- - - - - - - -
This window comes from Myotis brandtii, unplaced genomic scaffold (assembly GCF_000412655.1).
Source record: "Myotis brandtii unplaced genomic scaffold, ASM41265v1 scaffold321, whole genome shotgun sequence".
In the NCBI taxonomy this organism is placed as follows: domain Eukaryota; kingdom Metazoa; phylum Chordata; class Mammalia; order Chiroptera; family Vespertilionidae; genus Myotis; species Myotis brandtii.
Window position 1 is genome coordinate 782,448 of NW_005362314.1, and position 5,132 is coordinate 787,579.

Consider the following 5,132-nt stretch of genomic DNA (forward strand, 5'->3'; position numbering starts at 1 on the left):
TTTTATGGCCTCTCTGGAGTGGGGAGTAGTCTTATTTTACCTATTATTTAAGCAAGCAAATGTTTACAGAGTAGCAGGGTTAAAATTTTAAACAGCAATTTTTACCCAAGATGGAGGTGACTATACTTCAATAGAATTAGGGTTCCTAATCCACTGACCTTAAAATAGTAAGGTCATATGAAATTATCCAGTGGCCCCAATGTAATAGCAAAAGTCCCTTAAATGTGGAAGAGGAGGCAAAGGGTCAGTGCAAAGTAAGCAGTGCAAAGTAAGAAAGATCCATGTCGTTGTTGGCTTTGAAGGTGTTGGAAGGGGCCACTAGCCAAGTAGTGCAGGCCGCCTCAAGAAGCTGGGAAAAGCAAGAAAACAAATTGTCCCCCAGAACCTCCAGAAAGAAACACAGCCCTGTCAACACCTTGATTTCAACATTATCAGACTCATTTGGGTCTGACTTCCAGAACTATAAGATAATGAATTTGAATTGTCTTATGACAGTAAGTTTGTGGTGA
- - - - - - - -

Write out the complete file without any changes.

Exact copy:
This window comes from Myotis brandtii, unplaced genomic scaffold (assembly GCF_000412655.1).
Source record: "Myotis brandtii unplaced genomic scaffold, ASM41265v1 scaffold321, whole genome shotgun sequence".
In the NCBI taxonomy this organism is placed as follows: domain Eukaryota; kingdom Metazoa; phylum Chordata; class Mammalia; order Chiroptera; family Vespertilionidae; genus Myotis; species Myotis brandtii.
Window position 1 is genome coordinate 782,448 of NW_005362314.1, and position 5,132 is coordinate 787,579.

Consider the following 5,132-nt stretch of genomic DNA (forward strand, 5'->3'; position numbering starts at 1 on the left):
TTTTATGGCCTCTCTGGAGTGGGGAGTAGTCTTATTTTACCTATTATTTAAGCAAGCAAATGTTTACAGAGTAGCAGGGTTAAAATTTTAAACAGCAATTTTTACCCAAGATGGAGGTGACTATACTTCAATAGAATTAGGGTTCCTAATCCACTGACCTTAAAATAGTAAGGTCATATGAAATTATCCAGTGGCCCCAATGTAATAGCAAAAGTCCCTTAAATGTGGAAGAGGAGGCAAAGGGTCAGTGCAAAGTAAGCAGTGCAAAGTAAGAAAGATCCATGTCGTTGTTGGCTTTGAAGGTGTTGGAAGGGGCCACTAGCCAAGTAGTGCAGGCCGCCTCAAGAAGCTGGGAAAAGCAAGAAAACAAATTGTCCCCCAGAACCTCCAGAAAGAAACACAGCCCTGTCAACACCTTGATTTCAACATTATCAGACTCATTTGGGTCTGACTTCCAGAACTATAAGATAATGAATTTGAATTGTCTTATGACAGTAAGTTTGTGGTGA